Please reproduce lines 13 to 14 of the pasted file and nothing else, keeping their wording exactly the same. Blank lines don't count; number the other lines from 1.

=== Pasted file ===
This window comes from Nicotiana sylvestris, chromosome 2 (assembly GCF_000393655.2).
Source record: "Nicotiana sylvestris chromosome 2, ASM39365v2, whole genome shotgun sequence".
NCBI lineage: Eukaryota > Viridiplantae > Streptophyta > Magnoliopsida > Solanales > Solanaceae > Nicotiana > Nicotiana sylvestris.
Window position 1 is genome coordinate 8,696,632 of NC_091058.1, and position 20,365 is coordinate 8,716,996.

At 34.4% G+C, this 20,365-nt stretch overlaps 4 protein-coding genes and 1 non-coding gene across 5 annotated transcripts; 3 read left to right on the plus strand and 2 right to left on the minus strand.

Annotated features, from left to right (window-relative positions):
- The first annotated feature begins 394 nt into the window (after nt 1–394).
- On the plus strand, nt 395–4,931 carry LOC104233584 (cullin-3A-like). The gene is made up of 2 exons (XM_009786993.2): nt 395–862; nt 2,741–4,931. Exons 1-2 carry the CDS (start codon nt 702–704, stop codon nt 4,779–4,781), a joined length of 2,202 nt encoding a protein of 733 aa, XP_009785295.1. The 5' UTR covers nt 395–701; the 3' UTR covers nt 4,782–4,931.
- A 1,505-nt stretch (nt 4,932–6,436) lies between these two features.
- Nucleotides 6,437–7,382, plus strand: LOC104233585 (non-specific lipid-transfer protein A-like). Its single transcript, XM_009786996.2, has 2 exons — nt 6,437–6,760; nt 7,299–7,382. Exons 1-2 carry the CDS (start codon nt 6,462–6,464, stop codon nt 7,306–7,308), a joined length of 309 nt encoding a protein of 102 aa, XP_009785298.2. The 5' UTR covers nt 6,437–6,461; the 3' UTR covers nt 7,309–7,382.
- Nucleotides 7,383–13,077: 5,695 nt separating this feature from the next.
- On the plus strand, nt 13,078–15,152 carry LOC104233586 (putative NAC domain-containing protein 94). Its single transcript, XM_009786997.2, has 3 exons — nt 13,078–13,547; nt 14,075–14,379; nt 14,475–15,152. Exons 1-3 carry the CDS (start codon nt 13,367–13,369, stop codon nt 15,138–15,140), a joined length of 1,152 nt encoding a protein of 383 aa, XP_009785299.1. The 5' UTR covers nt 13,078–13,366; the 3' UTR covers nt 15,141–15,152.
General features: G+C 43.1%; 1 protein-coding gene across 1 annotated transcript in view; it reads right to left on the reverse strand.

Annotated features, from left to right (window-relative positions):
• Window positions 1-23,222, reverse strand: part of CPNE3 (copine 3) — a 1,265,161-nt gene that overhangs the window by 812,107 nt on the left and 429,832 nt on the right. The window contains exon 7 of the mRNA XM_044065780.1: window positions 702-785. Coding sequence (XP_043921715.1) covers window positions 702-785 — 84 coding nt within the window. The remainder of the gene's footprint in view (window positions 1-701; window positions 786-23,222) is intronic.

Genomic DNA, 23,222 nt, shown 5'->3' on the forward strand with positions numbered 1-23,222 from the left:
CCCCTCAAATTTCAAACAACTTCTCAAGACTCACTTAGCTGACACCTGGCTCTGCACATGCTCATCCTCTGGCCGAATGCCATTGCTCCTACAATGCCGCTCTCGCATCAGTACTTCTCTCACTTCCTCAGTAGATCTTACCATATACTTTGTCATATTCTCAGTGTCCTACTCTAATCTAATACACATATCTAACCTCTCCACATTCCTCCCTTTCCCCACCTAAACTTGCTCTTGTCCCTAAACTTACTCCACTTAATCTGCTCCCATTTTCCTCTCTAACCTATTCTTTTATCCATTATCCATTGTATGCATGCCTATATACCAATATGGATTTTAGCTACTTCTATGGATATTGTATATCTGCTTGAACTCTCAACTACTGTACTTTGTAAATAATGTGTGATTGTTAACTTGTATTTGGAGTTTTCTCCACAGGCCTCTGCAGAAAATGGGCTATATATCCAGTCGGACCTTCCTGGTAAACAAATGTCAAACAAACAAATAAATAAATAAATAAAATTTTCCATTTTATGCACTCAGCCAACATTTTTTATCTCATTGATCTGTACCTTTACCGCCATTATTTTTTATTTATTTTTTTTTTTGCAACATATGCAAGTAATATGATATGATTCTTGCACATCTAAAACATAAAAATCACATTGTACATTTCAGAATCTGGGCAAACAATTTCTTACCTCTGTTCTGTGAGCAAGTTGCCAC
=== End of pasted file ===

General features: G+C 43.1%; 1 protein-coding gene across 1 annotated transcript in view; it reads right to left on the reverse strand.

Annotated features, from left to right (window-relative positions):